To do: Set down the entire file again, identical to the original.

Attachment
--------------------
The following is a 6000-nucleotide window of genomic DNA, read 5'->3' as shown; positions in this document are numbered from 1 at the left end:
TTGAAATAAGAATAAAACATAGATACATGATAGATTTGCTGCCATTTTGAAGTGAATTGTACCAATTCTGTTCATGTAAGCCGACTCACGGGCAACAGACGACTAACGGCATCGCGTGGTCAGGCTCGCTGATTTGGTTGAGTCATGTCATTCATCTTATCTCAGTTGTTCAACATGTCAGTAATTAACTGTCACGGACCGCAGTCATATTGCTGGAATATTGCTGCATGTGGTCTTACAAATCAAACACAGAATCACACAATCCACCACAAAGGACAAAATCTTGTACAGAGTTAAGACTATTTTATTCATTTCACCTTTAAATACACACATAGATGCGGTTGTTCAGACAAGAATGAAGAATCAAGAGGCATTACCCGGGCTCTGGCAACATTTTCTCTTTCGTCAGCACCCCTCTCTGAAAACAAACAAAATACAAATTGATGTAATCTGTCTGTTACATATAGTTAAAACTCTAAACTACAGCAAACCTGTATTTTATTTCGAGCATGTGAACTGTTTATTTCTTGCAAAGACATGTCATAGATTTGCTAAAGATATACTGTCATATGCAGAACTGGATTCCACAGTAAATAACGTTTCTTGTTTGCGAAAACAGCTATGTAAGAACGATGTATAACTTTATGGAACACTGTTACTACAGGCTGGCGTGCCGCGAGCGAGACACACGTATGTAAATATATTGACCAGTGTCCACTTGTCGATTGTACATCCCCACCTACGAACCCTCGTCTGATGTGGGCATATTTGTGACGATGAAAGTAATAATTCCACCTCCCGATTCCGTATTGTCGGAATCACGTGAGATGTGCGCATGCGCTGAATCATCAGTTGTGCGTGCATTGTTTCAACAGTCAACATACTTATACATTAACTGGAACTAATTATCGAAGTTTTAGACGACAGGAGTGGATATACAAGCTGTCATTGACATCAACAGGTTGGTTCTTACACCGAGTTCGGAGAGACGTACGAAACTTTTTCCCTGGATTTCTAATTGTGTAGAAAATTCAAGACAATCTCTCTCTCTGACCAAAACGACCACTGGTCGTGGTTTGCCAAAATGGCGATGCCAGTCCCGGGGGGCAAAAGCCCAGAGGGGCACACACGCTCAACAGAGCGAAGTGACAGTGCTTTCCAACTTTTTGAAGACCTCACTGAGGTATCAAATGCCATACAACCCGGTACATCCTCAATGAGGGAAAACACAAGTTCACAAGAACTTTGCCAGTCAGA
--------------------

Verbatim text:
The following is a 6000-nucleotide window of genomic DNA, read 5'->3' as shown; positions in this document are numbered from 1 at the left end:
TTGAAATAAGAATAAAACATAGATACATGATAGATTTGCTGCCATTTTGAAGTGAATTGTACCAATTCTGTTCATGTAAGCCGACTCACGGGCAACAGACGACTAACGGCATCGCGTGGTCAGGCTCGCTGATTTGGTTGAGTCATGTCATTCATCTTATCTCAGTTGTTCAACATGTCAGTAATTAACTGTCACGGACCGCAGTCATATTGCTGGAATATTGCTGCATGTGGTCTTACAAATCAAACACAGAATCACACAATCCACCACAAAGGACAAAATCTTGTACAGAGTTAAGACTATTTTATTCATTTCACCTTTAAATACACACATAGATGCGGTTGTTCAGACAAGAATGAAGAATCAAGAGGCATTACCCGGGCTCTGGCAACATTTTCTCTTTCGTCAGCACCCCTCTCTGAAAACAAACAAAATACAAATTGATGTAATCTGTCTGTTACATATAGTTAAAACTCTAAACTACAGCAAACCTGTATTTTATTTCGAGCATGTGAACTGTTTATTTCTTGCAAAGACATGTCATAGATTTGCTAAAGATATACTGTCATATGCAGAACTGGATTCCACAGTAAATAACGTTTCTTGTTTGCGAAAACAGCTATGTAAGAACGATGTATAACTTTATGGAACACTGTTACTACAGGCTGGCGTGCCGCGAGCGAGACACACGTATGTAAATATATTGACCAGTGTCCACTTGTCGATTGTACATCCCCACCTACGAACCCTCGTCTGATGTGGGCATATTTGTGACGATGAAAGTAATAATTCCACCTCCCGATTCCGTATTGTCGGAATCACGTGAGATGTGCGCATGCGCTGAATCATCAGTTGTGCGTGCATTGTTTCAACAGTCAACATACTTATACATTAACTGGAACTAATTATCGAAGTTTTAGACGACAGGAGTGGATATACAAGCTGTCATTGACATCAACAGGTTGGTTCTTACACCGAGTTCGGAGAGACGTACGAAACTTTTTCCCTGGATTTCTAATTGTGTAGAAAATTCAAGACAATCTCTCTCTCTGACCAAAACGACCACTGGTCGTGGTTTGCCAAAATGGCGATGCCAGTCCCGGGGGGCAAAAGCCCAGAGGGGCACACACGCTCAACAGAGCGAAGTGACAGTGCTTTCCAACTTTTTGAAGACCTCACTGAGGTATCAAATGCCATACAACCCGGTACATCCTCAATGAGGGAAAACACAAGTTCACAAGAACTTTGCCAGTCAGA